Dancing With the Stars Watch: Motown Mo’Results

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Adam Taylor / ABC

Gladys Knight dances with Tristan MacManus on a Motown-themed episode of "Dancing with the Stars."

Welcome to the Dancing with the Stars results show where we found out which of our C-list celebrities would be hanging up their jazz hands, sequins and soft shoes and returning to Vegas or wherever these people hang out. The ballroom has been cleared of all traces of Motown Week, except for a few traces of the tracks of Smokey Robinson’s tears. To celebrate the occasion, Brooke Burke Charvat wore an outfit that was clearly designed by Mattel and Tom Bergeron has reigned in his acid tongue and prepped his words of consolation and condolence.

Here’s how the pitter patter of little feet played out last night:

The Result: Remember yesterday when I posed Morrissey’s question about whether life was sick and cruel? Well, it is. Living legend, godmother of soul, Motown star Gladys Knight was eliminated from the competition during Motown week. It’s disheartening, it’s wrong, and it’s enough to make me think Judge Len didn’t really go home and vote for Gladys.

He’s Safest: Jaleel White did such a good job proving to the judges that his initial performance wasn’t just beginner’s luck that they rewarded him by telling him he was safe within the first two minutes of the show.

Most Awkward Moment: At the start, Maria Menounos and Derek Hough were told that they were in jeopardy. However when Tom Bergeron announced their result, the in-ballroom audience either misunderstood or are a roomful of jerks, because they cheered loudly. Tom chided them for their rudeness and made the audience write “We will not be impolite” twenty times.

Keep-It-In-Perspective Moment a.k.a. AT&T Spotlight Dance: In last night’s spotlight dance, we met Michaela DePrince, a young dancer who grew up in Sierra Leone. Whatever you were complaining about, stop, because her mother starved to death after her father was killed during the war. Then she was taken to an orphanage. Also she had vitiligo and was called “the devil’s child,” which was not a term of endearment. She was eventually adopted, came to the United States and is now living the American dream, which is, of course, to dance on national television while Natasha Bedingfield sings “Wild Horses.”

Most Obvious First World Problems: After Michaela’s inspiring story, we get a poorly placed montage of the celebrities whining about how hard it is to dance as a career-boosting PR stunt. As Melissa Gilbert explains that she just doesn’t know where the energy will come from to keep going, you can hear Michaela rolling her eyes if you listen closely.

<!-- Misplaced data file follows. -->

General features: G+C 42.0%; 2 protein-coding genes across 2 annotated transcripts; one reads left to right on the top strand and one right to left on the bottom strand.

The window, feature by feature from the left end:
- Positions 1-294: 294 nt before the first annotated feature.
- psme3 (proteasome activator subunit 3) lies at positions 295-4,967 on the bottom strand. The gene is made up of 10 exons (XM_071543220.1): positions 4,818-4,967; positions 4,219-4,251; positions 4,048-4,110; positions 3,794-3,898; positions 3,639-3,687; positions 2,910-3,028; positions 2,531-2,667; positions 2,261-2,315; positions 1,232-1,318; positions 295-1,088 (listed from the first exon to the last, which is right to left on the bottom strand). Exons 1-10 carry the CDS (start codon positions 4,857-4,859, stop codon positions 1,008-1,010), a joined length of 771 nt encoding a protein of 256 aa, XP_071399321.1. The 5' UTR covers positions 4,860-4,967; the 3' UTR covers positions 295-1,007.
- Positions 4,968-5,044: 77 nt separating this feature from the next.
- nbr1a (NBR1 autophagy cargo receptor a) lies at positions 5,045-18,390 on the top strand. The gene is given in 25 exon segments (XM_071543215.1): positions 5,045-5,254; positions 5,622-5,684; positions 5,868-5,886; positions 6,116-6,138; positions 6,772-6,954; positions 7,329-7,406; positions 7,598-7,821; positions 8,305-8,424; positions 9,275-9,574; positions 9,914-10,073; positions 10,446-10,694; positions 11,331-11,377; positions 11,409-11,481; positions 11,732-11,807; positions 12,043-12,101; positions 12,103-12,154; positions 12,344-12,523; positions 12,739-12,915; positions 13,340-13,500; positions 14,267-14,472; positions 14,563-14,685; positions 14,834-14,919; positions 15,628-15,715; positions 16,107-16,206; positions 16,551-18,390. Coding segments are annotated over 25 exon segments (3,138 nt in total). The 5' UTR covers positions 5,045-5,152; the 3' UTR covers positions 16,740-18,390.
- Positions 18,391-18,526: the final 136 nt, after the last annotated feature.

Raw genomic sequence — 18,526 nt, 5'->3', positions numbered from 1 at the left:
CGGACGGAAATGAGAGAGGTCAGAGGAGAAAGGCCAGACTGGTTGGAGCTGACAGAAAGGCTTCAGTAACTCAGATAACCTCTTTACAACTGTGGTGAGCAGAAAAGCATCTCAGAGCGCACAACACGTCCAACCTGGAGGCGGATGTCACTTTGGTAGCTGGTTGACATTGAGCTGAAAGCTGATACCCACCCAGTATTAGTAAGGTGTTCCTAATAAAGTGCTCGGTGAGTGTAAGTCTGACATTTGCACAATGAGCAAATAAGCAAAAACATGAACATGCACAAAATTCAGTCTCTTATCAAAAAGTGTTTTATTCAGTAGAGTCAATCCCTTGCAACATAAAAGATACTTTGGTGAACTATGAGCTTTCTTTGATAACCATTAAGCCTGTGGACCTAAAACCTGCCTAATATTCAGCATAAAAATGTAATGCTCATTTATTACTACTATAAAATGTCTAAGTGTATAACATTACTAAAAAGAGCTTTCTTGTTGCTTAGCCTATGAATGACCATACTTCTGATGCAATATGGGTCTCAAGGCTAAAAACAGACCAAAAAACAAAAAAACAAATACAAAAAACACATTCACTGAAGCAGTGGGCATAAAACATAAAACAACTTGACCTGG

Best Comeback of the Night: While everyone was extolling Jaleel White’s comeback performance (you know, from week one wunderkind to bottom dweller and back again), the real wow-inducing comeback was tonight when Boys II Men played. That’s right, the “End of the Road” singers are back, on tour, and more importantly, harmonizing on your television.

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What We Missed Last Night: Donald Driver almost wiped out during his dance with Peta Murgatroyd. Despite that nearly fatal flaw (it’s reality television so all drama is multiplied by 11!!) Donald still managed to get a 27 and was deemed safe this week, too. Also safe were William Levy, who added the word “raunchy” to his ever expanding dance vocabulary and Melissa Gilbert who gets to spend another week under Maks’ tutelage (and abs!).

Best Faker: Each and every week of this competition Katherine Jenkins tops the leaderboard with nearly flawless performances. Yet, each and every week she reacts with shock and humility about making it another week. She’s so good at looking surprised, maybe she should switch from singing and dancing to acting.

Old School vs. New School: The week’s bottom two were living legend Gladys Knight and Disney upstart Roshon Fegan, who I called would be in the bottom for his snoozeworthy sexy dance. To decide their fate the duo faced off in a simultaneous split screen jive-off dance duel that was fast and furious. While America chose the bottom two, it was up to the judges to decide who should go home.

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The Big Decision: Comparing the slow-moving yet soulful senior citizen Gladys Knight to the hip hop gawky teen star Roshon Fegan is a decision that Bruno Tonioli calls Sophie’s Choice, which I should re-read, because I did not realize it was about pseudo celebrities ballroom dancing. Carrie Ann votes for Gladys, because it was Motown week, after all. This does not sway Len or Bruno, who vote to save Roshon and let Glady go from the competition. The bitter irony of dismissing a Motown legend during Motown week lingers in the air like a bad smell, which will hopefully dissipate by next week.

Was it Gladys’ time to go? Should they have given her a pass?